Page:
House Majority Leader Eric Cantor (R-Va.) couldn't address why vice-presidential nominee Rep. Paul Ryan (R-Wis.) attacked a $716 billion Medicare reduction from the Affordable Care Act during his acceptance speech after Ryan included the cuts in his own budget.
In an interview with Fortune magazine published Thursday, Cantor was asked about Ryan proposing his own budget to turn Medicare into a quasi-voucher system, using the same cuts he called a cold "power play" by Democrats during his Republican National Convention speech on Wednesday.
"The assumption was that, um, the, the, ah, again — I probably can't speak to that in an exact way so I better just not," he said.
Cantor also attacked President Barack Obama for the cuts during the Fortune interview, saying he's engaging in "scare tactics." "At the same time, he is the one who is taking massive amounts of cash out of very popular programs like Medicare Advantage and the prescription drug program," Cantor said. "This directly impacts seniors."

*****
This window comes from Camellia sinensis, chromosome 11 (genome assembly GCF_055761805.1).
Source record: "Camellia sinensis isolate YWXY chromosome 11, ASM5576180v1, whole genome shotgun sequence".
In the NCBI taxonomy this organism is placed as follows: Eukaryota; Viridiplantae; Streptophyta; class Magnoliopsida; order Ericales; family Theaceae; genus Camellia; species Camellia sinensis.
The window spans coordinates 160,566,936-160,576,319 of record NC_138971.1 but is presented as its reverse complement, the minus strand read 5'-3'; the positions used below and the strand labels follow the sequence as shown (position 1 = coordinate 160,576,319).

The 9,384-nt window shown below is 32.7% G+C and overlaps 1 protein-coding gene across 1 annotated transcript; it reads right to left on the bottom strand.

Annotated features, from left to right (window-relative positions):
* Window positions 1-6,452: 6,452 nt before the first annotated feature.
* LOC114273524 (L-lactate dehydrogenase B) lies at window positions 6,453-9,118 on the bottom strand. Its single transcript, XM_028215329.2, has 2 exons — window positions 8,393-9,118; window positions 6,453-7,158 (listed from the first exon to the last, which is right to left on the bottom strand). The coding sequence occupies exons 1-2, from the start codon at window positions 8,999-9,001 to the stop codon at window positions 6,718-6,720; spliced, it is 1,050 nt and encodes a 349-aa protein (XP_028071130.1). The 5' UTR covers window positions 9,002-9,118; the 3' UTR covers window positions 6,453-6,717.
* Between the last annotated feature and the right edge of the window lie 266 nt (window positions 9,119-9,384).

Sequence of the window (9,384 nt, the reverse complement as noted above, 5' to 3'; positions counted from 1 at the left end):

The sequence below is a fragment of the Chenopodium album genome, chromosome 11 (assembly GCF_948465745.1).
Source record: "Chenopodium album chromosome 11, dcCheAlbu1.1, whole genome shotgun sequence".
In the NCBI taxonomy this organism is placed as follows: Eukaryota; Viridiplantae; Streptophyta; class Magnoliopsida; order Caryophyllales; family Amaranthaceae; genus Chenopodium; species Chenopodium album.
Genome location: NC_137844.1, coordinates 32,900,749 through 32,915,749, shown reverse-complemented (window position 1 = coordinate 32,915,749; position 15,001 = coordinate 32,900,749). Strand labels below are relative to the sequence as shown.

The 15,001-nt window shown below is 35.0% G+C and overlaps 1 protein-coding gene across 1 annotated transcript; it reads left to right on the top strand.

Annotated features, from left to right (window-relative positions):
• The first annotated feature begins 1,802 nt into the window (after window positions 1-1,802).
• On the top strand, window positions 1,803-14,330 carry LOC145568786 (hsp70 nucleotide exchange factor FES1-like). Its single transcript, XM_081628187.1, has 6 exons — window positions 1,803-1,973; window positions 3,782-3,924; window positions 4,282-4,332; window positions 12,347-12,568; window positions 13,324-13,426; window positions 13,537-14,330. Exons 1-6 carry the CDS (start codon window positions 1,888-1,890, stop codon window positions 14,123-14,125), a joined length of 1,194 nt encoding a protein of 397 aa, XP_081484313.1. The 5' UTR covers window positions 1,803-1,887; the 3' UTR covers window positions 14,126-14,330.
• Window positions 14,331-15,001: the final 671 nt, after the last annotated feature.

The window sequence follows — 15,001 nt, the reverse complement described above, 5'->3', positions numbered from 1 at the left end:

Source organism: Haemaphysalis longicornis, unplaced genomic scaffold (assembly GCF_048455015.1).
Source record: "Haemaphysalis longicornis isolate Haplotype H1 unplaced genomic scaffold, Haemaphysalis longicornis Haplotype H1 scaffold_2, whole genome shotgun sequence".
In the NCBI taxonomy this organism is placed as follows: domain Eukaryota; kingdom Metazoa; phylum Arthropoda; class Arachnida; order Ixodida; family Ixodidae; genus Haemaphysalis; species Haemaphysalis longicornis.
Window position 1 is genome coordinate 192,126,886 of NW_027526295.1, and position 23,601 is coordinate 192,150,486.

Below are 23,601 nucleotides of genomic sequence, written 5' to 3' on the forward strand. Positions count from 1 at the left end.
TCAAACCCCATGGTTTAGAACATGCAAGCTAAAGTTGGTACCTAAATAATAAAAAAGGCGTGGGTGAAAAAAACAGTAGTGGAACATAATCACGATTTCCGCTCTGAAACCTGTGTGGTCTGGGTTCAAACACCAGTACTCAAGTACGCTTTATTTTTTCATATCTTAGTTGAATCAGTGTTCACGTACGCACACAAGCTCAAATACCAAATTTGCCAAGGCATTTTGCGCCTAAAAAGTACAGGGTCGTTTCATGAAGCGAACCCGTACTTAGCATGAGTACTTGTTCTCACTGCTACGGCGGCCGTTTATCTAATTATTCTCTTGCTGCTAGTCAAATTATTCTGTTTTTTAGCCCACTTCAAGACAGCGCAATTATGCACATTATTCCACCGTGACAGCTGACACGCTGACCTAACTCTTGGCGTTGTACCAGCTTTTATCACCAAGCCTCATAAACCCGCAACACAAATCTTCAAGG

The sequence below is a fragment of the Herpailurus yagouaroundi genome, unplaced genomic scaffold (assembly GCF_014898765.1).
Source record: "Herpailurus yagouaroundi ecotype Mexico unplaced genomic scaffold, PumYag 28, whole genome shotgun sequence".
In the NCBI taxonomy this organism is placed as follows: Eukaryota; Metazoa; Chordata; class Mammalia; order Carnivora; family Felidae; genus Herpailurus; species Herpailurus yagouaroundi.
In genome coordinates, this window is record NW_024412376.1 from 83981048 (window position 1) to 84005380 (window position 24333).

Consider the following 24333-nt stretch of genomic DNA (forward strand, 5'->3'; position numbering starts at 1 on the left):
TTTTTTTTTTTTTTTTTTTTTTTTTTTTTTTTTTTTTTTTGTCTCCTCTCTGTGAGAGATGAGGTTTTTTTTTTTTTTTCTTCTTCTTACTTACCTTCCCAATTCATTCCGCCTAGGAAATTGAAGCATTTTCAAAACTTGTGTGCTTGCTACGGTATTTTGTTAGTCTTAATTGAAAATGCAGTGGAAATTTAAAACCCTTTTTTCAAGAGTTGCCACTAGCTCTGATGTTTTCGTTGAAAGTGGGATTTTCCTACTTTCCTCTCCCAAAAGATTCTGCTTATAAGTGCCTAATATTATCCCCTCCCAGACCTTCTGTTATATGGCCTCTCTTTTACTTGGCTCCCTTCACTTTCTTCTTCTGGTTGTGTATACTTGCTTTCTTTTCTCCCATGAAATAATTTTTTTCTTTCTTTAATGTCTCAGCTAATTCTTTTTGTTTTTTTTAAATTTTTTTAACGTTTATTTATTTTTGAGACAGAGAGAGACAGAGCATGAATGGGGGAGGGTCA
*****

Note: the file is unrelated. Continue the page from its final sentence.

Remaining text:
The Obama health care law will reduce Medicare spending over 10 years by cutting subsidies to private Medicare Advantage plans and payments to hospitals and other providers -- not to beneficiaries. According to Medicare actuaries, the cuts extend the life of the program's trust fund from 2016 to 2024. Contrary to Cantor's description, the Affordable Care Act actually enhances Medicare prescription drug coverage, closing the infamous "donut hole" for enrollees with coverage.
While Cantor couldn't explain why Ryan included the reduction and subsequently attacked it, Ryan has said that he added the cuts because Obama included them first.
"He put those cuts there," he said while eating a hot dog at a recent campaign stop after he was announced as the nominee. "We would never have done it in the first place."